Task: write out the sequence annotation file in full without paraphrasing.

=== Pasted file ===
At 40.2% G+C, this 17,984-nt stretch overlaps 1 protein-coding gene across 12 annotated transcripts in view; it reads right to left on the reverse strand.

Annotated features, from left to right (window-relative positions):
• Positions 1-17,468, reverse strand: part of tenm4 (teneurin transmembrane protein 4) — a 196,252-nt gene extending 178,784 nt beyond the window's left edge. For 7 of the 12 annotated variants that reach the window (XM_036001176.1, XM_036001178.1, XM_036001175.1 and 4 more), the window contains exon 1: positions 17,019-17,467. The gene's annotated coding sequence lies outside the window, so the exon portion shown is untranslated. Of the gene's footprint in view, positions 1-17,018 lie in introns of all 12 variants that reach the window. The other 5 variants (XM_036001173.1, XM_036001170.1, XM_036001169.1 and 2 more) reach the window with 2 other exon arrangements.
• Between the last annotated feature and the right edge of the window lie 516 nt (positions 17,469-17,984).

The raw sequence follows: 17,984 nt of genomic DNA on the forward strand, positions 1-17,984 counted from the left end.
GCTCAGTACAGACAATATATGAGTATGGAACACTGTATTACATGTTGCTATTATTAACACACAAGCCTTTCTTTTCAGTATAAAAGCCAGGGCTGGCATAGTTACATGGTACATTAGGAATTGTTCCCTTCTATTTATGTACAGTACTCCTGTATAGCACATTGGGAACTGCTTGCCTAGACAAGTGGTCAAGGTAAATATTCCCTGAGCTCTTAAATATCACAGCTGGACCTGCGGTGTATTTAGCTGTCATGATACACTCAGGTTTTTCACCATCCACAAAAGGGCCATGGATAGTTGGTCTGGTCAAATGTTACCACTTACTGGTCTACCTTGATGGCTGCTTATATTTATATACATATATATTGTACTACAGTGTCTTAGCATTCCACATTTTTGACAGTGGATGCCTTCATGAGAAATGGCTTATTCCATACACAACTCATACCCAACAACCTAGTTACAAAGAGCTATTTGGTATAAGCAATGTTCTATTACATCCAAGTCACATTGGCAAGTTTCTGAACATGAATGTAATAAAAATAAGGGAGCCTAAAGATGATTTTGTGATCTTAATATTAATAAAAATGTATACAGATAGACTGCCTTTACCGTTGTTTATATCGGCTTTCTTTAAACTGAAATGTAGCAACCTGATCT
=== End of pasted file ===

At 40.2% G+C, this 17,984-nt stretch overlaps 1 protein-coding gene across 12 annotated transcripts in view; it reads right to left on the reverse strand.

Annotated features, from left to right (window-relative positions):
• Positions 1-17,468, reverse strand: part of tenm4 (teneurin transmembrane protein 4) — a 196,252-nt gene extending 178,784 nt beyond the window's left edge. For 7 of the 12 annotated variants that reach the window (XM_036001176.1, XM_036001178.1, XM_036001175.1 and 4 more), the window contains exon 1: positions 17,019-17,467. The gene's annotated coding sequence lies outside the window, so the exon portion shown is untranslated. Of the gene's footprint in view, positions 1-17,018 lie in introns of all 12 variants that reach the window. The other 5 variants (XM_036001173.1, XM_036001170.1, XM_036001169.1 and 2 more) reach the window with 2 other exon arrangements.
• Between the last annotated feature and the right edge of the window lie 516 nt (positions 17,469-17,984).

The raw sequence follows: 17,984 nt of genomic DNA on the forward strand, positions 1-17,984 counted from the left end.
GCTCAGTACAGACAATATATGAGTATGGAACACTGTATTACATGTTGCTATTATTAACACACAAGCCTTTCTTTTCAGTATAAAAGCCAGGGCTGGCATAGTTACATGGTACATTAGGAATTGTTCCCTTCTATTTATGTACAGTACTCCTGTATAGCACATTGGGAACTGCTTGCCTAGACAAGTGGTCAAGGTAAATATTCCCTGAGCTCTTAAATATCACAGCTGGACCTGCGGTGTATTTAGCTGTCATGATACACTCAGGTTTTTCACCATCCACAAAAGGGCCATGGATAGTTGGTCTGGTCAAATGTTACCACTTACTGGTCTACCTTGATGGCTGCTTATATTTATATACATATATATTGTACTACAGTGTCTTAGCATTCCACATTTTTGACAGTGGATGCCTTCATGAGAAATGGCTTATTCCATACACAACTCATACCCAACAACCTAGTTACAAAGAGCTATTTGGTATAAGCAATGTTCTATTACATCCAAGTCACATTGGCAAGTTTCTGAACATGAATGTAATAAAAATAAGGGAGCCTAAAGATGATTTTGTGATCTTAATATTAATAAAAATGTATACAGATAGACTGCCTTTACCGTTGTTTATATCGGCTTTCTTTAAACTGAAATGTAGCAACCTGATCT